In his piece for America, Dean Dettloff responds to “What Catholics don’t understand about communism,” which Dorothy Day wrote for America in May 1933. If Dettloff is aware that Day was a communist before becoming a Catholic, he does not make that clear by the quality of his argument. Instead, at one point he reduces her essay to the caricature of “we should hate the communism but love the communist.”

Dettloff finds it impressive that some Catholic theologians have been friends of communist rulers, and that contemporary communists seem more receptive to some Catholics than in past decades:

Despite and beyond theoretical differences, priests like Herbert McCabe, O.P., Ernesto and Fernando Cardenal, S.J., Frei Betto, O.P., Camilo Torres and many other Catholics—members of the clergy, religious and laypeople—have been inspired by communists and in many places contributed to communist and communist-influenced movements as members. Some still do—for example in the Philippines, where the “Christians for National Liberation,” an activist group first organized by nuns, priests and exploited Christians, are politically housed within the National Democratic Front, a coalition of movements that includes a strong communist thread currently fighting the far-right authoritarian leader Rodrigo Duterte. …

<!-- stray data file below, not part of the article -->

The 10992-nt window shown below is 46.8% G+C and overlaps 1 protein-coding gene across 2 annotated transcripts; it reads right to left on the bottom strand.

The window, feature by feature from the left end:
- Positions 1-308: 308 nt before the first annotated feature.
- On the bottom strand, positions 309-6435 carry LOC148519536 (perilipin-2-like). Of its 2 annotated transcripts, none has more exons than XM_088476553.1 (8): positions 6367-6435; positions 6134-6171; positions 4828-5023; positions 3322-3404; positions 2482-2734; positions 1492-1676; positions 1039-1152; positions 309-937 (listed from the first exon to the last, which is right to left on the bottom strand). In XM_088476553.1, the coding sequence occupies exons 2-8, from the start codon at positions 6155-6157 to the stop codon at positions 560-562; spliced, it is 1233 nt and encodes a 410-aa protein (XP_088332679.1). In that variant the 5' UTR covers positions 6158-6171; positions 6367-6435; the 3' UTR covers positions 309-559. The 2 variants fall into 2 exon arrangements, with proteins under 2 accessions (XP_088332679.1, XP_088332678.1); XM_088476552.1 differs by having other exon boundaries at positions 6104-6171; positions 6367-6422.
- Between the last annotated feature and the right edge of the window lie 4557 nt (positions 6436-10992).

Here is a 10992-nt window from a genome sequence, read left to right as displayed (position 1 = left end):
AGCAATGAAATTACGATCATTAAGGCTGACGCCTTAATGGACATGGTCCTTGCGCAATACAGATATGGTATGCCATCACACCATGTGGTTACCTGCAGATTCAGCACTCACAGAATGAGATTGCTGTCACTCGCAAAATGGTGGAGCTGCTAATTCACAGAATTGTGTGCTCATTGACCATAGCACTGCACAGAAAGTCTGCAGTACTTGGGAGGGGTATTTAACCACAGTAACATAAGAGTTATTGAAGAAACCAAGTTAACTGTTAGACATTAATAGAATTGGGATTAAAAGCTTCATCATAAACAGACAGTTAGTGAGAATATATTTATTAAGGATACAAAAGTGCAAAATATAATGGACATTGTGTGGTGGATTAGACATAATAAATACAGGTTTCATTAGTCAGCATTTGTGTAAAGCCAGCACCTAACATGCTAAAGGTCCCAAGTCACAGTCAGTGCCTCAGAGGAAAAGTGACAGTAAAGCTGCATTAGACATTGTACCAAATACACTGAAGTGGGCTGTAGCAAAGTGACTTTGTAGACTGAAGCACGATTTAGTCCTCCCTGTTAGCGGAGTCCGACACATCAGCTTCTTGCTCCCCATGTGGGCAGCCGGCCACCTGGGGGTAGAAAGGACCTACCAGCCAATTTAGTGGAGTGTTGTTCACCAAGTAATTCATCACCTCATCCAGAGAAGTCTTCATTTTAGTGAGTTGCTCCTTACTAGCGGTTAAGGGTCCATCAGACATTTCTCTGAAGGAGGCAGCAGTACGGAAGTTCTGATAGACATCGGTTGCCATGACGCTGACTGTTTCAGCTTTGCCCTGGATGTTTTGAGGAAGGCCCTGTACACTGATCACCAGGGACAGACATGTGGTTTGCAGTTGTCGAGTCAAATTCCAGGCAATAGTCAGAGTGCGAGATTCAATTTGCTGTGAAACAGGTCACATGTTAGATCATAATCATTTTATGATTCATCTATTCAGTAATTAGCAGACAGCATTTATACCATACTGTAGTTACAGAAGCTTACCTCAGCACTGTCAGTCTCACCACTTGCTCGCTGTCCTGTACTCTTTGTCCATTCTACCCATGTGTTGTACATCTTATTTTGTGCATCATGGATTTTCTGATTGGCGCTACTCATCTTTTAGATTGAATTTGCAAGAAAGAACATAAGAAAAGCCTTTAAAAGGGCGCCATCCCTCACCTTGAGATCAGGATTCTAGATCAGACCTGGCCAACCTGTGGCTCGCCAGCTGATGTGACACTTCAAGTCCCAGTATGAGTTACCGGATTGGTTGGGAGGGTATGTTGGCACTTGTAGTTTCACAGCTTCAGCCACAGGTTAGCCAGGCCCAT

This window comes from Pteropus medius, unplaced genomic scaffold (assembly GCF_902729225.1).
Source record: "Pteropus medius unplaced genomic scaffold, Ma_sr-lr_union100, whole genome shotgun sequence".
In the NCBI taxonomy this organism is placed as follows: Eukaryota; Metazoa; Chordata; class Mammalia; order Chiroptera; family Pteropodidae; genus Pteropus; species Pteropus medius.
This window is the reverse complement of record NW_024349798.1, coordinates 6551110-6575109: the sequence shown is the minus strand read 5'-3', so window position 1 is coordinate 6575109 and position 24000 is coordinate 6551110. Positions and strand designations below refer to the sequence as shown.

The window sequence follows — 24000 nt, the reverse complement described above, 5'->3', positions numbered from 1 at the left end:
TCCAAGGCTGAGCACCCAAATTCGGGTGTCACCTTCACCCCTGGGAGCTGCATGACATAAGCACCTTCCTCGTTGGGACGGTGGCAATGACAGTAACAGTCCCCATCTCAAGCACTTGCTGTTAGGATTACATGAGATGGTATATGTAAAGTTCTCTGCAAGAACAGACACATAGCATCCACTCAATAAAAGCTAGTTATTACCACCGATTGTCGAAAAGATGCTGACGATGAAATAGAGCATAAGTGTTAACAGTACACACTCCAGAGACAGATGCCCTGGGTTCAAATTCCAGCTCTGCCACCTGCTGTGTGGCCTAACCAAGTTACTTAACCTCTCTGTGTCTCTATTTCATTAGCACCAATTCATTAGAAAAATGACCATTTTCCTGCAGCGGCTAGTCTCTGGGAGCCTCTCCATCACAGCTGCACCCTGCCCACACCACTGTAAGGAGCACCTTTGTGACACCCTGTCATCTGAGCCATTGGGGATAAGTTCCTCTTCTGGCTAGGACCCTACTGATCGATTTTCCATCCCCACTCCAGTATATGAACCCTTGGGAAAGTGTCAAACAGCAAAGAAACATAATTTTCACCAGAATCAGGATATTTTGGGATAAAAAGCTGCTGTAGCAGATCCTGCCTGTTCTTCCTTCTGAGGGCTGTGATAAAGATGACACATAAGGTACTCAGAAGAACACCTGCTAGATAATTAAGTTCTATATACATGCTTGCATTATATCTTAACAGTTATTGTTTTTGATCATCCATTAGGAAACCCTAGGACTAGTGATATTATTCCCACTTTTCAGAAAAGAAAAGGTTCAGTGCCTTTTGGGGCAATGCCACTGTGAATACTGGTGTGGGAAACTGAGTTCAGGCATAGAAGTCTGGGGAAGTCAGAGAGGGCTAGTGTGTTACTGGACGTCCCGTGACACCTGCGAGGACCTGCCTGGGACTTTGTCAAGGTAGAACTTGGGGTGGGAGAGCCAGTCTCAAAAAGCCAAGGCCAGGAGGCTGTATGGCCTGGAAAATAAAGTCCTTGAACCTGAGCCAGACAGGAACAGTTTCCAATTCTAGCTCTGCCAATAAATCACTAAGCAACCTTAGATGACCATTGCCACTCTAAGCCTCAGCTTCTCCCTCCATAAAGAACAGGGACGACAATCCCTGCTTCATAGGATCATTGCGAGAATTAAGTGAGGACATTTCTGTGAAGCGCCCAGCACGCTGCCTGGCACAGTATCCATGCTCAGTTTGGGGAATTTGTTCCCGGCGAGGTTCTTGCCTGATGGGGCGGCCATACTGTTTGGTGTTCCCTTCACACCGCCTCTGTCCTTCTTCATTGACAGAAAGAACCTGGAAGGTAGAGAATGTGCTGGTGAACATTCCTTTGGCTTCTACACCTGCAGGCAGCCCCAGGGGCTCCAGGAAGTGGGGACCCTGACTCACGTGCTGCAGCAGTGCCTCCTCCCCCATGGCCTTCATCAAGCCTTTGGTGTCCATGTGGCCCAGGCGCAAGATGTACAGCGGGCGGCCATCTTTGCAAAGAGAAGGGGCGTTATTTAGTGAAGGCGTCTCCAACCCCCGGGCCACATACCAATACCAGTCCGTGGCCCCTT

The Communist Party USA has published essays affirming the connections between Christianity and communism and encouraging Marxists not to write off Christians as hopelessly lost to the right (the C.P.U.S.A. paper, People’s World, even reported on Sister Simone Campbell and Network’s Nuns on the Bus campaign to agitate for immigration reform). In Canada, Dave McKee, former leader of the Communist Party of Canada in Ontario, was once an Anglican theology student at a Catholic seminary, radicalized in part by his contact with base communities in Nicaragua. For my part, I have talked more about Karl Rahner, S.J., St. Óscar Romero and liberation theology at May Day celebrations and communist meetings than at my own Catholic parish.

Dettloff mentions neither Pope John Paul II’s pointed rebuke of Ernesto Cardenal nor the Sandinistas’ attempts to shout down the pope as he celebrated Mass in Managua.

Please respect our Commenting Policy

This feature about fired ESPN staffer who became Catholic priest gets religion — half of it anyway

This feature about fired ESPN staffer who became Catholic priest gets religion — half of it anyway